Byline: William F. Gavin, SPECIAL TO THE WASHINGTON TIMES
Keeping up with the Joneses' is an American saying, but it has never been an American ideal. We have always been more interested in getting ahead of the Joneses than in trying to match them. Two new biographies and a memoir remind us that onward and upward, by one means or another, has long been the American way.
Hotel Kid: A Times Square Childhood (Paul Dry Books, $22.95, 214 pages, illustrated) by Stephen Lewis, is the story of how one New York family stayed ahead during the Depression. Mr. Lewis' father was the manager of the Hotel Taft, at that time the biggest hotel in midtown [Manhattan] and, until Rockefeller Center went up, the tallest building in the neighborhood. Mr. Lewis and his brother Peter spent an enchanted childhood living like little princes in the Taft. They were spoiled by the staff while their father, legendary for his attention to detail, and their mother, legendary for rarely being satisfied by the efforts of Taft employees, ruled the hotel like benevolent despots.
The Taft had either 2,000 or 1,437 rooms. The former figure was the nice round number preferred by the Taft management. The latter was the New York Times more realistic estimate. But, as Mr. Lewis writes, "[i]llusion is as necessary to a hotel as passkeys." Once inside the revolving doors, everything in the Taft, from the jumbo size of the drinks in the Tap Room to the dance tunes played by the then-famous Vincent Lopez orchestra in the Taft Grill, and from the "four check-in clerks and three check-out cashiers and two or three clerks to hand you your key and your mail," to the European chefs, was carefully calculated to foster the illusion that the hotel represented the best of everything: "[H]otel life was like a French fairy tale: inside, magic; outside, dark and wintry woods."
Hotel Kid is one of those memoirs that sets out to perform a specific, if limited, task - in this case, to evoke another age and introduce the reader to a charming and eccentric family - and does it successfully with brevity, wit and (Mr. Lewis is, after all, his fathers son) painstaking attention to detail. The authors mother, in one of her typical complaints, once said: "[The roast beef] looks as if it has a lot of fat on it and I don't 'like it when they leave all that fat on. That's pure fat." She would no doubt be glad to know her son has written a memoir with not an ounce of fat on it, just pure, nostalgic, delicious narrative, about how one family stayed ahead during the Depression, when the Joneses were falling behind.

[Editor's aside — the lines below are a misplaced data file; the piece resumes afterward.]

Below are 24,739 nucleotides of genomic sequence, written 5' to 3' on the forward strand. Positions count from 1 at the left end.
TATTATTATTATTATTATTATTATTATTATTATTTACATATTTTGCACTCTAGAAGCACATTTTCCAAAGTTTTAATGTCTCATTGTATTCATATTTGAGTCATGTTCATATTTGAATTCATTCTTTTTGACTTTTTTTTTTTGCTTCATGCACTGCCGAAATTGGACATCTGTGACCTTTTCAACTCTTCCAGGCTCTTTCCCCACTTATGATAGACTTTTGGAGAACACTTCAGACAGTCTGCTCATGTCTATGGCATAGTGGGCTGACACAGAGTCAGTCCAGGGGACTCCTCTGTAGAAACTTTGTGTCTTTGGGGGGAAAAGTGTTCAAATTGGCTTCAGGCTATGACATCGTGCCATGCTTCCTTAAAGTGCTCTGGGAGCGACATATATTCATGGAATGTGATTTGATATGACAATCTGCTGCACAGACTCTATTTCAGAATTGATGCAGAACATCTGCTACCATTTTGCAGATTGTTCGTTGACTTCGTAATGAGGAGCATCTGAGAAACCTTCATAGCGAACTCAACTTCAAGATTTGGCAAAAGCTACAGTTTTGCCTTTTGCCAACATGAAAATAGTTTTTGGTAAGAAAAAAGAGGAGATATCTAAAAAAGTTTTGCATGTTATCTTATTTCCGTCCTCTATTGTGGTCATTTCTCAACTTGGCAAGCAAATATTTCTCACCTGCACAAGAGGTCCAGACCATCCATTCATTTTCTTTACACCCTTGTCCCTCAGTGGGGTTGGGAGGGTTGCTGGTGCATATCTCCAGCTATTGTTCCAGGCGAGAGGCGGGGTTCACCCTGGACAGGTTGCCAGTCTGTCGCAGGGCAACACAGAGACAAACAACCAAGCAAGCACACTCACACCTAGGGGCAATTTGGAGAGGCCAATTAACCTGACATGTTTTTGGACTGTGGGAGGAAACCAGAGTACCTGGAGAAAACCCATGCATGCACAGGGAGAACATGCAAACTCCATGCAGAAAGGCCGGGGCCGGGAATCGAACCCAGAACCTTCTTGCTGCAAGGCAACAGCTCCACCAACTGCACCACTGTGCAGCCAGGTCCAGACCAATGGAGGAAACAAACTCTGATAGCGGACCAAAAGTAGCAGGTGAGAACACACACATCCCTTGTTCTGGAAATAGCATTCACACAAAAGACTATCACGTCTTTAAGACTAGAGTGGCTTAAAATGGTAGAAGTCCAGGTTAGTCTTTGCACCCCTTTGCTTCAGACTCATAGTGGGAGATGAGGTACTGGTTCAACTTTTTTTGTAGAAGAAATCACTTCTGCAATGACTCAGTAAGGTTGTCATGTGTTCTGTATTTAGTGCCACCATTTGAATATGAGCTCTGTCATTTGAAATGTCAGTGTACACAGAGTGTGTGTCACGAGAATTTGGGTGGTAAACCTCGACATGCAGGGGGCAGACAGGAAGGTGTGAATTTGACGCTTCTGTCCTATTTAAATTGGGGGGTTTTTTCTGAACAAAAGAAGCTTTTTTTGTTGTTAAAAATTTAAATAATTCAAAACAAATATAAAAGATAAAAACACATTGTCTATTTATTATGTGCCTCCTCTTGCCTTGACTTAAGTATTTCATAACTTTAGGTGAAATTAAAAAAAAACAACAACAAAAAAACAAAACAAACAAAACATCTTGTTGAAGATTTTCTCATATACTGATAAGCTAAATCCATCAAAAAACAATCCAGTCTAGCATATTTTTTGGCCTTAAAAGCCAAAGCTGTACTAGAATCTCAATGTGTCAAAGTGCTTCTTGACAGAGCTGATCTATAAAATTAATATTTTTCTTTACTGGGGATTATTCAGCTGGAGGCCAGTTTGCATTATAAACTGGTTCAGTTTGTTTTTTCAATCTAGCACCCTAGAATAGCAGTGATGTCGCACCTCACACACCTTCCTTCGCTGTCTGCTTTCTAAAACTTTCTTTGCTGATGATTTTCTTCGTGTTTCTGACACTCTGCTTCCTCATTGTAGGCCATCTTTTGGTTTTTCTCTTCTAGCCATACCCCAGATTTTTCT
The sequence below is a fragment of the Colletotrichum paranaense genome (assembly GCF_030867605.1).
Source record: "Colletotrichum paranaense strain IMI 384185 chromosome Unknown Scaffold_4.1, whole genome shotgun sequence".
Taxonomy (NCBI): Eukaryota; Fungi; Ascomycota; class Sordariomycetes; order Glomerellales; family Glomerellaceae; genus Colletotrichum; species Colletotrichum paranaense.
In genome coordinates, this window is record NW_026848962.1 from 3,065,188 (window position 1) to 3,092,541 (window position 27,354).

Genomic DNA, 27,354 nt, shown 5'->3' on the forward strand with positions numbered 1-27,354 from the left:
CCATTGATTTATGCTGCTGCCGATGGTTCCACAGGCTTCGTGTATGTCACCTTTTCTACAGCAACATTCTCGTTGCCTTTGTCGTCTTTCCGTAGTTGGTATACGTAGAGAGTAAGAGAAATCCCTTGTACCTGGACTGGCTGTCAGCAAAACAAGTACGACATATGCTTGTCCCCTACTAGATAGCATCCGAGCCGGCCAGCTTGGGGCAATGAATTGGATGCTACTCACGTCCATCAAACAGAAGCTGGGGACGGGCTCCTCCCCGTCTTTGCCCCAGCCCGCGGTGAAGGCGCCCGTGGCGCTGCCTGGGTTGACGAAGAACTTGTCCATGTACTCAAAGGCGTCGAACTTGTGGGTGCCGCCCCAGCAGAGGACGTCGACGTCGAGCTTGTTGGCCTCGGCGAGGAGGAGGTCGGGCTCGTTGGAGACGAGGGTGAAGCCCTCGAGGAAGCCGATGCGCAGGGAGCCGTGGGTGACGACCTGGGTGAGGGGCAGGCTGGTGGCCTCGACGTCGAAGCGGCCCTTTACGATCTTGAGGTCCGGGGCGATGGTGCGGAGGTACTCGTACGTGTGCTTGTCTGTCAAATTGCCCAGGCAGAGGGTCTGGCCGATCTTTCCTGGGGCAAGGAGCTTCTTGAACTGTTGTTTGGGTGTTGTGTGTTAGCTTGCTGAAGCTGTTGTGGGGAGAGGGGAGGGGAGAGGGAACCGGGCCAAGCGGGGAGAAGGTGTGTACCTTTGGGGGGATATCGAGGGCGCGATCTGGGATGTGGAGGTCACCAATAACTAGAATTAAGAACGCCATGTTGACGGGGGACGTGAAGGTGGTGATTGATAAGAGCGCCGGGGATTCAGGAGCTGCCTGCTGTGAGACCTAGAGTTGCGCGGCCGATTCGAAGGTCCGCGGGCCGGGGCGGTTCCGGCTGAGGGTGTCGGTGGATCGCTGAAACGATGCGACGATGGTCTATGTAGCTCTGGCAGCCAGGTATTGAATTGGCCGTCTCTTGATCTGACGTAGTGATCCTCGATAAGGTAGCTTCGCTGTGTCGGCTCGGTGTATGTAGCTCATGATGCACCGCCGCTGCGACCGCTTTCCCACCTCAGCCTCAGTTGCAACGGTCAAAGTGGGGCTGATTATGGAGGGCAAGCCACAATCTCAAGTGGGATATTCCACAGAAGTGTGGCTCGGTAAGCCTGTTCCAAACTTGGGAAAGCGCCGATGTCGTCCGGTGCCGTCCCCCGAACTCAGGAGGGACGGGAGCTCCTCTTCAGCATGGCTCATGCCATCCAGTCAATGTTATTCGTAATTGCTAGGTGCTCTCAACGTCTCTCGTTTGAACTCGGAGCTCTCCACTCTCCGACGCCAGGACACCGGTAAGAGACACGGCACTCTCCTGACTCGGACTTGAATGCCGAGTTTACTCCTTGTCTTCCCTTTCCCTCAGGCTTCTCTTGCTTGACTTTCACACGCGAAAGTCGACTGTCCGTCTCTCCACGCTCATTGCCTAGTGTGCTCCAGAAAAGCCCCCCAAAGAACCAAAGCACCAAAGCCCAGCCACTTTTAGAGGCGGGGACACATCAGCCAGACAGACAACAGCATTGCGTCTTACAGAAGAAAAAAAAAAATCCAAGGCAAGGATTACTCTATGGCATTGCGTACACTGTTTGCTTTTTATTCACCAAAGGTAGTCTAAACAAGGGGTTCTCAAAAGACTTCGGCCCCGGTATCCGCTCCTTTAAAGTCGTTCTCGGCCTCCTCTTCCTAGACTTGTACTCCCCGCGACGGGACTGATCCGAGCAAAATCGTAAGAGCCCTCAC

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Another way to get ahead is to persuade otherwise rational, prudent human beings to give you money based solely on your word that you will make them rich (see recent financial headlines for details). In Drake's Fortune: The Fabulous True Story of the Worlds Greatest Confidence Artist (Doubleday, $22.95, 224 pages, illustrated), Richard Rayner tells the story of Oscar Hartzell (1876-1943), whose long-running con game was so ingenious that it eventually took the combined efforts of the United States and British governments to bring him to justice. Even after his conviction there were still thousands of people eager to give Hartzell their money, so strong was their belief in his integrity.
His scheme (which he inherited from two other sharpsters) was simplicity itself: If you gave him money he promised to eventually give you a fabulous return, because he alone knew how to claim the unimaginably large fortune of the great …